This semester, I am a lecture TA in Physics 100, a first year algebra based physics course for students who have not taken Physics 12 in high school. As a lecture TA, I spend my time in the lectures, supporting the students as they tackle worksheets and clicker questions (and sometimes getting to do a fun demonstration!). So far, I am enjoying this post, as it has allowed me to maximize my student contact time (and minimize my time spent marking). Also, it is interesting to see a first-year physics lecture from a different perspective and to think about the approaches being taken and how they compare to the physics education literature. Even though I am not delivering content, this position has brought me closer to the thought process that an instructor must go through while teaching a course. In addition, I have been keeping my eyes open for ways I can contribute to the lecture.
Then, when I saw this post from Peter Newbury, formerly of UBC (now at UCSD), I was intrigued. In it, Peter describes how you can more effectively use the time before the lecture begins by putting something on the overhead to grab the students’ attention. When I mentioned this idea to the professor in whose class I TA, he agreed that it could be great! So, for the rest of the semester, it is my task to find a relevant and interesting image, diagram, video or whatever to put up before class. So far the professor has quite nicely tied these images in with the upcoming lecture, so that at the very least they might help the students transition into ‘physics mode’. I have not been able to suitably observe the students during the pre-lecture time yet in order to see their response to the images.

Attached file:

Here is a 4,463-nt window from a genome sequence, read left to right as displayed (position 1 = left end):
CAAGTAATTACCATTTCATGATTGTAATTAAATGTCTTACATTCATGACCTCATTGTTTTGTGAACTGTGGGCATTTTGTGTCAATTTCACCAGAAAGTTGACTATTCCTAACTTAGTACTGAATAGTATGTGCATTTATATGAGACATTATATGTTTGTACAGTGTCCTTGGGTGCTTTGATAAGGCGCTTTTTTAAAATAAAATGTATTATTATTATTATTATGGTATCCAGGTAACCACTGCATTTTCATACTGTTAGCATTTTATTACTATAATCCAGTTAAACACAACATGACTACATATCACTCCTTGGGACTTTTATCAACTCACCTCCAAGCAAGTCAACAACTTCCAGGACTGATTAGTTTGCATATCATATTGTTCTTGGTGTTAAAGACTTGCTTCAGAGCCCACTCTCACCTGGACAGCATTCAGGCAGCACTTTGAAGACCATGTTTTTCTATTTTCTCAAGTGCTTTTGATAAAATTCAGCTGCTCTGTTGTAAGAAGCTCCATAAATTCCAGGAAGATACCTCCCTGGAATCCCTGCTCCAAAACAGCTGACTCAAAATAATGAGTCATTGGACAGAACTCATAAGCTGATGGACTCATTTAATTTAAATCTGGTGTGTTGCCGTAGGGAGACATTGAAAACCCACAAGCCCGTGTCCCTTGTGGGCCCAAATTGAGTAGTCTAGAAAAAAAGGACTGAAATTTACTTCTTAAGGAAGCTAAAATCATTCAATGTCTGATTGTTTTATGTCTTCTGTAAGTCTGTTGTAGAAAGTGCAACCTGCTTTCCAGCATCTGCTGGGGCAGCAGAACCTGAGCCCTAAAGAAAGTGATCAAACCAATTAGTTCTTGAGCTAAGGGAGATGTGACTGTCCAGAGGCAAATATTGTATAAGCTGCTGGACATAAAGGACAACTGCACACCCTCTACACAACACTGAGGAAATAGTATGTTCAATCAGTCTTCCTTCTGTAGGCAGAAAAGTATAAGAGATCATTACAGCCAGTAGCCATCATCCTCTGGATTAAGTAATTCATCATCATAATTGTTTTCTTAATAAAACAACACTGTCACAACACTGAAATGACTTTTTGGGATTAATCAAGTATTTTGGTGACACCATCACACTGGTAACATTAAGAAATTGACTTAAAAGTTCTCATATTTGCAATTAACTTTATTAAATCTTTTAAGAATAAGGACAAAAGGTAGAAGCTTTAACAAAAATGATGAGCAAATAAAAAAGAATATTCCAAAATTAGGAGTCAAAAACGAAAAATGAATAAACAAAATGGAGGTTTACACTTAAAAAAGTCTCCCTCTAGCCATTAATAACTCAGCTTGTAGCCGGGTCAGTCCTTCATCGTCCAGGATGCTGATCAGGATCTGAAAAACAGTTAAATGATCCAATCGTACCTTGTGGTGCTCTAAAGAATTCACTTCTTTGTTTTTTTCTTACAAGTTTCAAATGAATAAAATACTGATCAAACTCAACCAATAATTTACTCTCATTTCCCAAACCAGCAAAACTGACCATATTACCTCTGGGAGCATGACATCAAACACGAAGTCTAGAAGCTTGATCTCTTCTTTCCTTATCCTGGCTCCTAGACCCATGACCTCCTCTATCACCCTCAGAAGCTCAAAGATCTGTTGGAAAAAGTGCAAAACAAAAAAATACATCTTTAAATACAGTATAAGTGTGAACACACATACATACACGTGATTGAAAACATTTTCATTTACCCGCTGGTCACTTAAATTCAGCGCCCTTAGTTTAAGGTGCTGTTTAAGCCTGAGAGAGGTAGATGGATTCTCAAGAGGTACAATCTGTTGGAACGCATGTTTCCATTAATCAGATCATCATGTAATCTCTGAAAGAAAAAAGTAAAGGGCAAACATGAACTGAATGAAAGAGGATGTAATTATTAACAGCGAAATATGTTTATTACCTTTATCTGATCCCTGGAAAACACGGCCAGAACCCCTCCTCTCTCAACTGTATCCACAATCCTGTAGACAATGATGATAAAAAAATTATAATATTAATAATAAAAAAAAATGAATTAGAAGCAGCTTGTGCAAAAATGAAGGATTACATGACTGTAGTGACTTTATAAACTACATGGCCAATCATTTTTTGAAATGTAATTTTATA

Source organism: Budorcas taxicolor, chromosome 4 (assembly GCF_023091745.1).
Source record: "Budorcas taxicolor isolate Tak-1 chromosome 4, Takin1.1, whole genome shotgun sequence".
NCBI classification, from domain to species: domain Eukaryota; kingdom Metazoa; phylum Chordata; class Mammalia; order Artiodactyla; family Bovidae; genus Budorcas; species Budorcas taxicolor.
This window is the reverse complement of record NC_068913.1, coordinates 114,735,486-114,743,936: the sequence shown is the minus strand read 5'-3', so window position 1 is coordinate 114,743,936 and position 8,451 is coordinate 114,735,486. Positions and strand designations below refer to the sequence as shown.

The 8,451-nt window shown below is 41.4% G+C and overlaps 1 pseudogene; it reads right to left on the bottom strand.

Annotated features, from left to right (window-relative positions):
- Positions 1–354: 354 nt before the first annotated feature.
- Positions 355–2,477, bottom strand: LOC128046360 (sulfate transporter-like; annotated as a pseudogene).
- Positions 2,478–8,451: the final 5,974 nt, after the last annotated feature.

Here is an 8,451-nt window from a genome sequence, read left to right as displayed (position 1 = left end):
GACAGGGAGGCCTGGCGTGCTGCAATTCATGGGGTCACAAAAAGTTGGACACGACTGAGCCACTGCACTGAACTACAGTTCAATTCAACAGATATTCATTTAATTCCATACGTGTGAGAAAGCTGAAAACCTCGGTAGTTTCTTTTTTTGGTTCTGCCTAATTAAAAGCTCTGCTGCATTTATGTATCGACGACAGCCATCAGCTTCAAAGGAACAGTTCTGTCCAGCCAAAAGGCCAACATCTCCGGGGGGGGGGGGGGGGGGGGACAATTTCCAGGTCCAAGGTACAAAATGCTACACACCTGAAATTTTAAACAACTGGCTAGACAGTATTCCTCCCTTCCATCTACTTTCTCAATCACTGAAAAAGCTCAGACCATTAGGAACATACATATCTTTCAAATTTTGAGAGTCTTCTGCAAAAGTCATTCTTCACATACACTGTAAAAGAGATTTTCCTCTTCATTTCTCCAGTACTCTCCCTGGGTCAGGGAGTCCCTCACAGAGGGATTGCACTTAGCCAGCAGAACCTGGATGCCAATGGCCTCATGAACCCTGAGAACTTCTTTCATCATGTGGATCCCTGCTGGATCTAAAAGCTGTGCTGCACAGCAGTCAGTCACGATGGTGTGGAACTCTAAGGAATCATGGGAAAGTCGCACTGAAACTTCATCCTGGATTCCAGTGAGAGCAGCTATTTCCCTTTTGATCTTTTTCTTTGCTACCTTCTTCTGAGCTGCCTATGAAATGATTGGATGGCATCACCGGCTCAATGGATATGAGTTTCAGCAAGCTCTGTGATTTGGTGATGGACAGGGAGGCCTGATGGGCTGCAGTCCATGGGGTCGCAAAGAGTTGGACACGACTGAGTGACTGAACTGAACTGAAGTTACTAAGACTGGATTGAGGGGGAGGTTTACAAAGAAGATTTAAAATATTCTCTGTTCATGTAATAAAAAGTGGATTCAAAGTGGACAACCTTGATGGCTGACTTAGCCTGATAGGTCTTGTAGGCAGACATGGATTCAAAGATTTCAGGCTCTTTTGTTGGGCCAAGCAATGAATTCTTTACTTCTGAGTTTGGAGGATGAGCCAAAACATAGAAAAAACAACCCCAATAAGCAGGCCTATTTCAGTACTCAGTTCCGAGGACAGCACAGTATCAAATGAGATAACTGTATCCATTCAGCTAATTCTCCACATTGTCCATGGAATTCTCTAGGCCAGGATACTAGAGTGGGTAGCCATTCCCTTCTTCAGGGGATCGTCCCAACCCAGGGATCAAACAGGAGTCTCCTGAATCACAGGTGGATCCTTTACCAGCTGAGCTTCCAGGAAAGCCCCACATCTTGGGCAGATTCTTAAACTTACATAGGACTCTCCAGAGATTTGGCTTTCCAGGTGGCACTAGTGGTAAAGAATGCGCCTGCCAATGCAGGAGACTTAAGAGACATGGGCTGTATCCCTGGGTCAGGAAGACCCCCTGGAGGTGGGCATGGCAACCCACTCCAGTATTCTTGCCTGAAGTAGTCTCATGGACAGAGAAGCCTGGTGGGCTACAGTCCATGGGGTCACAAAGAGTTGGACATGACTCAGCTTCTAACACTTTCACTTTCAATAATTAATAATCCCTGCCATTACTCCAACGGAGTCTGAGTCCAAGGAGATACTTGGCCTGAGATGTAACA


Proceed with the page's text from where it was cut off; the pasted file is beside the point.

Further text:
We have used this strategy at the start of two lectures so far. As both lectures included Newton’s third law, I chose images for which Newton’s third law could fairly easily be applied and that were of things that may be relevant to students at UBC. First, we used an image of a SuperIronMan competitor in the Storm the Wall intramural event at UBC. In this division of this event, the competitor has to scale a 12′ wall with no help. In order to do this, they must use some sort of wall-kick. Newton’s third law is necessary to explain the friction force between the wall and the competitor’s foot that allows them to jump off the wall and reach the top. (A google of ‘UBC Storm the Wall SuperIronMan’ should get you a video of this.)
In the second class, we put up a photo of the Canadian Coast Guard hovercraft Siyay, based out of Richmond, BC. Newton’s third law is important for the hovercraft’s propulsion. The professor was able to insert some ‘wow’ factor for this image: he told of the interesting fact that if a hovercraft such as the Siyay were to run over you in the water, you would be able to come out the other side mostly unharmed. Plus, this photo has a nice rainbow near the front of the hovercraft. (Rainbows are described by physics also, of course!)
Throughout the term, I will be posting the images I choose for the pre-lecture overhead. In addition, I hope to report some anecdotal information as to what the students think of these.
(Image url: http://commons.wikimedia.org/wiki/File%3ACCG_Hovercraft_Siyay.jpg.)